Conversations with Farmers

Not only was it an energizing experience causing me to wonder if I hadn’t chosen the wrong profession, but, it raised the bar as far as the word “entrepreneur” is concerned. The workshops underscored what I have recognized in my many conversations with farmers and farm educators, state agricultural administrators, and local food retailers.

The creativity that it takes to run a farm today is akin to the creativity that I saw in the art world four decades ago in New York City. Then it was young, talented artists willing to risk everything to win an exhibition in an important SoHo gallery. For the young farmers and food entrepreneurs here in Vermont and the rest of New England, it is all about producing excellent food and living a lifestyle that nourishes in ways that money can’t buy, while helping to educate others in the importance of land management and environmental initiatives that may one day save the planet.

Women Farmers

I expected bearded men in overalls and mud-stained boots to be the attendees. Instead, the majority of the farmers were women. And the array of bright scarves, chic footwear and well-coifed heads was a surprise. I’d heard that women outnumber men in the category of new farmers in Vermont, but it didn’t hit home until I saw the many women attendees at the workshops, all eager to hear more about what they could do to augment and embellish the farms they loved. Educating the public to the joys of farming was on everyone’s mind but these were also smart farmers who understood the monetary value of educational programs. Not only could the programs provide extra revenue, they often meant employing a few more local people, a benefit to the community.

Shelburne Farms barn with chard growing in the foreground

A view from the back of the Farm Barn at Shelburne Farms

Cultivating Change

I’m inspired by the words of Alec Webb, President of Shelburne Farms, who wrote recently, “Together we are cultivating change for a better world and a more hopeful future.”  The talent I’d seen at the agritourism workshops moved me. I like being part of the wave of enthusiasm about farming by writing about it. To make a positive difference, not only in the world of healthy food, but also in the world of environmental stewardship seems close to my dream of doing something positive for the world. As Alec Webb says, “Together we are are cultivating change…” one small farm at a time.

A Bientot,

P.S. Be sure to read Farm to School: Not Just a Slogan and Fairfield Farm at The Hotchkiss School: Where Agriculture & Academics Meet. 

Posted: 11-16-2013

object(WP_Query)#611 (49) {
  ["query_vars"]=>
  array(62) {
    ["page"]=>
    int(0)
    ["name"]=>
    string(41) "when-the-farm-is-a-school-shelburne-farms"
    ["category_name"]=>
    string(4) "blog"
    ["error"]=>
    string(0) ""
    ["m"]=>
    string(0) ""
    ["p"]=>
    int(0)
    ["post_parent"]=>
    string(0) ""
    ["subpost"]=>
    string(0) ""
    ["subpost_id"]=>
    string(0) ""
    ["attachment"]=>
    string(0) ""
    ["attachment_id"]=>
    int(0)
    ["static"]=>
    string(0) ""
    ["pagename"]=>
    string(0) ""
    ["page_id"]=>
    int(0)
    ["second"]=>
    string(0) ""
    ["minute"]=>
    string(0) ""
    ["hour"]=>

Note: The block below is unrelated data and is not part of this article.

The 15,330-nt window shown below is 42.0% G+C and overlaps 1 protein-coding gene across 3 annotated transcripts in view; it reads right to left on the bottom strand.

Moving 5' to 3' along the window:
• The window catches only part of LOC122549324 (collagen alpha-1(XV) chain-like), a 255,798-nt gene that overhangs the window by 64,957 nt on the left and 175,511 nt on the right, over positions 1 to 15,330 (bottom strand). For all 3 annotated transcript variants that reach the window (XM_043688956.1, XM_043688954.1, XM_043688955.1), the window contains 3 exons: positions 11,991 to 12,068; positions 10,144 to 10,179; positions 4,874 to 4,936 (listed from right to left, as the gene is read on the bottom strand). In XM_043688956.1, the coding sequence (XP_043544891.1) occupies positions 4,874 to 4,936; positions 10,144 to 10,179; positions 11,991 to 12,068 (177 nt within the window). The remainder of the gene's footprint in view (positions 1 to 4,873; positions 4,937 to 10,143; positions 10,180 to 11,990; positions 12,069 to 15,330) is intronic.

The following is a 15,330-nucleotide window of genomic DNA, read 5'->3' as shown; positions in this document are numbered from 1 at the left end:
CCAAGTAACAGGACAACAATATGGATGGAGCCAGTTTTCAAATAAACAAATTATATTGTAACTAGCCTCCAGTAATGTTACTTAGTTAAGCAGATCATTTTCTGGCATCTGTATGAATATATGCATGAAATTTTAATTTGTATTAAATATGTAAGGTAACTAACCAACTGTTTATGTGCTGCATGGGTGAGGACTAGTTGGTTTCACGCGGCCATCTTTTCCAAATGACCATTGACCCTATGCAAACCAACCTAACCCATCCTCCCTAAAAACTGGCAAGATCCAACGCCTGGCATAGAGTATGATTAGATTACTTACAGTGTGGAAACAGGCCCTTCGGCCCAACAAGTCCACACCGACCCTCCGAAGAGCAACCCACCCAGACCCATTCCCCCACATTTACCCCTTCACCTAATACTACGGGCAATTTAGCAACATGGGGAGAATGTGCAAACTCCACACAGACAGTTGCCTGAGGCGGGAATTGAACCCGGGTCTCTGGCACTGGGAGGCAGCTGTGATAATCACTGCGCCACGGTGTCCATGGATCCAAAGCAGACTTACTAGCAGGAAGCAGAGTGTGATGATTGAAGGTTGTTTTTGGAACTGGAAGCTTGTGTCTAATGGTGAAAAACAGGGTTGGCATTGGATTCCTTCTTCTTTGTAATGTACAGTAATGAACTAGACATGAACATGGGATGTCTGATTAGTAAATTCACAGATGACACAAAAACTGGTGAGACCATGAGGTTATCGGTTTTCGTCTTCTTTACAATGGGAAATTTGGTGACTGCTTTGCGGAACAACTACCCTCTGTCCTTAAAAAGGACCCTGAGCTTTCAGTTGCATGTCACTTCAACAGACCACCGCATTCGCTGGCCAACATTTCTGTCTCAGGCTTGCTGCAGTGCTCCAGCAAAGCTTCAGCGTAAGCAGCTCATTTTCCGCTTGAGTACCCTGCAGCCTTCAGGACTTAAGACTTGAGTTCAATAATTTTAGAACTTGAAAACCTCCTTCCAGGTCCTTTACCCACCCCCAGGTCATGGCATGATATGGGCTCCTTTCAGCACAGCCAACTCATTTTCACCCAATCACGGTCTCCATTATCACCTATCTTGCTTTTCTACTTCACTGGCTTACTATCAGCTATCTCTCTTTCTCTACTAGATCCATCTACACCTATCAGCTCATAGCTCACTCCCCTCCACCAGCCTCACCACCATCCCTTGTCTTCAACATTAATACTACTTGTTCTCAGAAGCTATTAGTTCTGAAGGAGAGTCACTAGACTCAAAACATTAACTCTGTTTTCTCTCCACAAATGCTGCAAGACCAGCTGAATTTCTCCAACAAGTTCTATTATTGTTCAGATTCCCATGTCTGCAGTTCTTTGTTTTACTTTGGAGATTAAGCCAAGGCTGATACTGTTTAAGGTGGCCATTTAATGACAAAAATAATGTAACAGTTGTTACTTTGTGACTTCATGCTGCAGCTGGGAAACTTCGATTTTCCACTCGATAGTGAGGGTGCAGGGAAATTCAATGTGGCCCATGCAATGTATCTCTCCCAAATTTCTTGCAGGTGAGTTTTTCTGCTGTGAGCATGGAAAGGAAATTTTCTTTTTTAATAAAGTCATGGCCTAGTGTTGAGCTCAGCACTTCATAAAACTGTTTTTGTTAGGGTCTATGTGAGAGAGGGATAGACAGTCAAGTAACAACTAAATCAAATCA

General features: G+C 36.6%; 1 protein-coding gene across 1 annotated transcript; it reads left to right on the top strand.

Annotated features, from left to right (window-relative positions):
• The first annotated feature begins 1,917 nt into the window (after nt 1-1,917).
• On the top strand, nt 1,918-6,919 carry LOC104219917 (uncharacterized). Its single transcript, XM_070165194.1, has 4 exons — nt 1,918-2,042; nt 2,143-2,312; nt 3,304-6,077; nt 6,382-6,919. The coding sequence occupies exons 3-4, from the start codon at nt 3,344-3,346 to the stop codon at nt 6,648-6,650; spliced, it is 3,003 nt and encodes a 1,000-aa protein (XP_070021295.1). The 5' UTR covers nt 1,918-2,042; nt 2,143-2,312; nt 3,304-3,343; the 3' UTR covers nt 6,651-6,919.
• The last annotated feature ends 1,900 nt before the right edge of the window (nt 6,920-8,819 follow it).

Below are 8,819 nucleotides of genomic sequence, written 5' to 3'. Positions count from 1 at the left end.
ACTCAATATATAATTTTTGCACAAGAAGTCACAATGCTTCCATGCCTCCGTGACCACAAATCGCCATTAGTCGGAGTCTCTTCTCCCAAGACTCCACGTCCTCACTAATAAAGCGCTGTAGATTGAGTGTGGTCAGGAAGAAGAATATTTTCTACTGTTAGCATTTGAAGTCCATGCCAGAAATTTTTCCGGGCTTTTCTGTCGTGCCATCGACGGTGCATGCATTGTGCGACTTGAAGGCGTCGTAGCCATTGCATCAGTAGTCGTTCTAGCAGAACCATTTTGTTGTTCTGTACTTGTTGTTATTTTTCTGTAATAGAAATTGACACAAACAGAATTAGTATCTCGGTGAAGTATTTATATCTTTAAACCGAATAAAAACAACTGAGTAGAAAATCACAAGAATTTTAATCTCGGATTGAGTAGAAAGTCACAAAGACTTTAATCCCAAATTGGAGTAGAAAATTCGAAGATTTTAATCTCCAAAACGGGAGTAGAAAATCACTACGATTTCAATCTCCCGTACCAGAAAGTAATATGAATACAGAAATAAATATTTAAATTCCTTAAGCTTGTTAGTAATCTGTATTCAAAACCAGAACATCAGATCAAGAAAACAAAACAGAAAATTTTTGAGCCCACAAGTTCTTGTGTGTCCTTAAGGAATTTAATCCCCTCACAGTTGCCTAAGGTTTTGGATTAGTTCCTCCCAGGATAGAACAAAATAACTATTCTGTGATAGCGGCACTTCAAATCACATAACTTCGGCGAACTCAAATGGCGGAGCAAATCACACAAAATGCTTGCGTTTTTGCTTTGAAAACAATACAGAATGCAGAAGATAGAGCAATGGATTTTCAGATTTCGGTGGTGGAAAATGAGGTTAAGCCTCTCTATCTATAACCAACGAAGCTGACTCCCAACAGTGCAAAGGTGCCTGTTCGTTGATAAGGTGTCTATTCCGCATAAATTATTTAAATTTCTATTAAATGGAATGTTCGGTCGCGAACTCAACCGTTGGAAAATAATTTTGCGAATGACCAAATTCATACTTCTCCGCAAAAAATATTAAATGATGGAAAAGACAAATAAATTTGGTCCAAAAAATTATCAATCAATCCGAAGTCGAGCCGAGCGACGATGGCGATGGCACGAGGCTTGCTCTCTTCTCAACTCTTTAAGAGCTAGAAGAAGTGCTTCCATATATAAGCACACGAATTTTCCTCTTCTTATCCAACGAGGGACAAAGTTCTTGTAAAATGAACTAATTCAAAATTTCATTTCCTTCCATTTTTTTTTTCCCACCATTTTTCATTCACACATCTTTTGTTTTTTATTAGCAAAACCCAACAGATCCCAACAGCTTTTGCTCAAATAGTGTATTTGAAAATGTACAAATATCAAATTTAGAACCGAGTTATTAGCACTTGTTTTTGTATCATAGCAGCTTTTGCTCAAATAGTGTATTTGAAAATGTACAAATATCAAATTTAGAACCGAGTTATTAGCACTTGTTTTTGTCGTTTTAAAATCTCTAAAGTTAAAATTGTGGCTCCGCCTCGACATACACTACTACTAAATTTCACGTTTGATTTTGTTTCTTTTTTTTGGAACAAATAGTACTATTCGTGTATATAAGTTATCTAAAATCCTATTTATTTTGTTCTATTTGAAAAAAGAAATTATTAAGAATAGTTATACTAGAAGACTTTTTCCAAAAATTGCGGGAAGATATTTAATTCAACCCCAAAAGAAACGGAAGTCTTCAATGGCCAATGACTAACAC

string(0) ""
    ["day"]=>
    int(0)
    ["monthnum"]=>
    int(0)
    ["year"]=>
    int(0)
    ["w"]=>
    int(0)
    ["tag"]=>
    string(0) ""
    ["cat"]=>
    string(0) ""
    ["tag_id"]=>
    string(0) ""
    ["author"]=>
    string(0) ""
    ["author_name"]=>
    string(0) ""
    ["feed"]=>
    string(0) ""
    ["tb"]=>
    string(0) ""
    ["paged"]=>
    int(0)
    ["comments_popup"]=>
    string(0) ""
    ["meta_key"]=>
    string(0) ""
    ["meta_value"]=>
    string(0) ""
    ["preview"]=>
    string(0) ""
    ["s"]=>
    string(0) ""
    ["sentence"]=>
    string(0) ""
    ["fields"]=>
    string(0) ""
    ["menu_order"]=>
    string(0) ""
    ["category__in"]=>
    array(0) {
    }
    ["category__not_in"]=>
    array(0) {
    }
    ["category__and"]=>
    array(0) {
    }
    ["post__in"]=>
    array(0) {
    }
    ["post__not_in"]=>
    array(0) {
    }
    ["tag__in"]=>
    array(0) {
    }
    ["tag__not_in"]=>
    array(0) {
    }
    ["tag__and"]=>
    array(0) {
    }
    ["tag_slug__in"]=>
    array(0) {
    }
    ["tag_slug__and"]=>
    array(0) {
    }
    ["post_parent__in"]=>
    array(0) {
    }
    ["post_parent__not_in"]=>
    array(0) {
    }
    ["author__in"]=>
    array(0) {
    }
    ["author__not_in"]=>
    array(0) {
    }
    ["ignore_sticky_posts"]=>
    bool(false)
    ["suppress_filters"]=>
    bool(false)
    ["cache_results"]=>
    bool(true)
    ["update_post_term_cache"]=>
    bool(true)
    ["update_post_meta_cache"]=>
    bool(true)
    ["post_type"]=>
    string(0) ""
    ["posts_per_page"]=>
    int(5)
    ["nopaging"]=>
    bool(false)
    ["comments_per_page"]=>
    string(2) "50"
    ["no_found_rows"]=>
    bool(false)
    ["order"]=>
    string(4) "DESC"
  }
  ["tax_query"]=>
  NULL
  ["meta_query"]=>
  object(WP_Meta_Query)#243 (7) {
    ["queries"]=>
    array(0) {
    }
    ["relation"]=>
    NULL
    ["meta_table"]=>
    NULL
    ["meta_id_column"]=>
    NULL
    ["primary_table"]=>
    NULL
    ["primary_id_column"]=>
    NULL
    ["table_aliases:protected"]=>
    array(0) {
    }
  }
  ["date_query"]=>
  bool(false)
  ["post_count"]=>
  int(1)
  ["current_post"]=>
  int(0)
  ["in_the_loop"]=>
  bool(true)
  ["comment_count"]=>
  int(0)
  ["current_comment"]=>
  int(-1)
  ["found_posts"]=>
  int(1)
  ["max_num_pages"]=>
  int(0)
  ["max_num_comment_pages"]=>
  int(0)
  ["is_single"]=>
  bool(true)
  ["is_preview"]=>
  bool(false)
  ["is_page"]=>
  bool(false)
  ["is_archive"]=>
  bool(false)
  ["is_date"]=>
  bool(false)
  ["is_year"]=>
  bool(false)
  ["is_month"]=>
  bool(false)
  ["is_day"]=>
  bool(false)
  ["is_time"]=>
  bool(false)
  ["is_author"]=>
  bool(false)
  ["is_category"]=>